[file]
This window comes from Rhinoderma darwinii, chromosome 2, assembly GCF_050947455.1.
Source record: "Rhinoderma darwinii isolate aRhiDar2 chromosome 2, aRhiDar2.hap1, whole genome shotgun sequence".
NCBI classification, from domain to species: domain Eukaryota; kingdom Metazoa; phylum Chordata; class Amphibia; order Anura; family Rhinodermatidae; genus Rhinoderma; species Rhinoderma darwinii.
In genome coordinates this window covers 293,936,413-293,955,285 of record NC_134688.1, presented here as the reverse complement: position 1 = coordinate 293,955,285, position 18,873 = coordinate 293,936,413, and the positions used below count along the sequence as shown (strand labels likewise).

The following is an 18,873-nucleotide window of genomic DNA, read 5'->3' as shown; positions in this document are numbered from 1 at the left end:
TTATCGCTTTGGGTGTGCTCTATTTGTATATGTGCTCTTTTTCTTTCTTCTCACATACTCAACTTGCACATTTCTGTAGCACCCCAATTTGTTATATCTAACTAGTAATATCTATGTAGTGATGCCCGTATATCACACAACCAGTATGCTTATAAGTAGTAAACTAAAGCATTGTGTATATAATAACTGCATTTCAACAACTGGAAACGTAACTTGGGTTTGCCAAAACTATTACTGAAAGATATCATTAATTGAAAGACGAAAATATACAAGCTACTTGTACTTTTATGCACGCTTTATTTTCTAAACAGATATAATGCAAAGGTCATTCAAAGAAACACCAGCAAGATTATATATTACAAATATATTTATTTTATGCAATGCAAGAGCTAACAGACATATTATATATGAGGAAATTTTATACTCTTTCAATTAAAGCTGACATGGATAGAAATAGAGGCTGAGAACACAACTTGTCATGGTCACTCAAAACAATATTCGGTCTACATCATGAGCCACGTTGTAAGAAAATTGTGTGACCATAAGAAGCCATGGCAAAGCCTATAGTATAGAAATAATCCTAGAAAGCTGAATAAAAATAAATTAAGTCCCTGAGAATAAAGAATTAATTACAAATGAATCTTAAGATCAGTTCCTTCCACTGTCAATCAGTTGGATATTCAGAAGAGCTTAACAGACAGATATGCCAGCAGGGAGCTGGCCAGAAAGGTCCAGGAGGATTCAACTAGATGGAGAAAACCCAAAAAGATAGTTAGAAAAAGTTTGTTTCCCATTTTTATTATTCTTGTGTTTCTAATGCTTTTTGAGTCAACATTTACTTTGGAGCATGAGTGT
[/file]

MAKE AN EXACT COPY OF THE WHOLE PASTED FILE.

This window comes from Rhinoderma darwinii, chromosome 2, assembly GCF_050947455.1.
Source record: "Rhinoderma darwinii isolate aRhiDar2 chromosome 2, aRhiDar2.hap1, whole genome shotgun sequence".
NCBI classification, from domain to species: domain Eukaryota; kingdom Metazoa; phylum Chordata; class Amphibia; order Anura; family Rhinodermatidae; genus Rhinoderma; species Rhinoderma darwinii.
In genome coordinates this window covers 293,936,413-293,955,285 of record NC_134688.1, presented here as the reverse complement: position 1 = coordinate 293,955,285, position 18,873 = coordinate 293,936,413, and the positions used below count along the sequence as shown (strand labels likewise).

The following is an 18,873-nucleotide window of genomic DNA, read 5'->3' as shown; positions in this document are numbered from 1 at the left end:
TTATCGCTTTGGGTGTGCTCTATTTGTATATGTGCTCTTTTTCTTTCTTCTCACATACTCAACTTGCACATTTCTGTAGCACCCCAATTTGTTATATCTAACTAGTAATATCTATGTAGTGATGCCCGTATATCACACAACCAGTATGCTTATAAGTAGTAAACTAAAGCATTGTGTATATAATAACTGCATTTCAACAACTGGAAACGTAACTTGGGTTTGCCAAAACTATTACTGAAAGATATCATTAATTGAAAGACGAAAATATACAAGCTACTTGTACTTTTATGCACGCTTTATTTTCTAAACAGATATAATGCAAAGGTCATTCAAAGAAACACCAGCAAGATTATATATTACAAATATATTTATTTTATGCAATGCAAGAGCTAACAGACATATTATATATGAGGAAATTTTATACTCTTTCAATTAAAGCTGACATGGATAGAAATAGAGGCTGAGAACACAACTTGTCATGGTCACTCAAAACAATATTCGGTCTACATCATGAGCCACGTTGTAAGAAAATTGTGTGACCATAAGAAGCCATGGCAAAGCCTATAGTATAGAAATAATCCTAGAAAGCTGAATAAAAATAAATTAAGTCCCTGAGAATAAAGAATTAATTACAAATGAATCTTAAGATCAGTTCCTTCCACTGTCAATCAGTTGGATATTCAGAAGAGCTTAACAGACAGATATGCCAGCAGGGAGCTGGCCAGAAAGGTCCAGGAGGATTCAACTAGATGGAGAAAACCCAAAAAGATAGTTAGAAAAAGTTTGTTTCCCATTTTTATTATTCTTGTGTTTCTAATGCTTTTTGAGTCAACATTTACTTTGGAGCATGAGTGT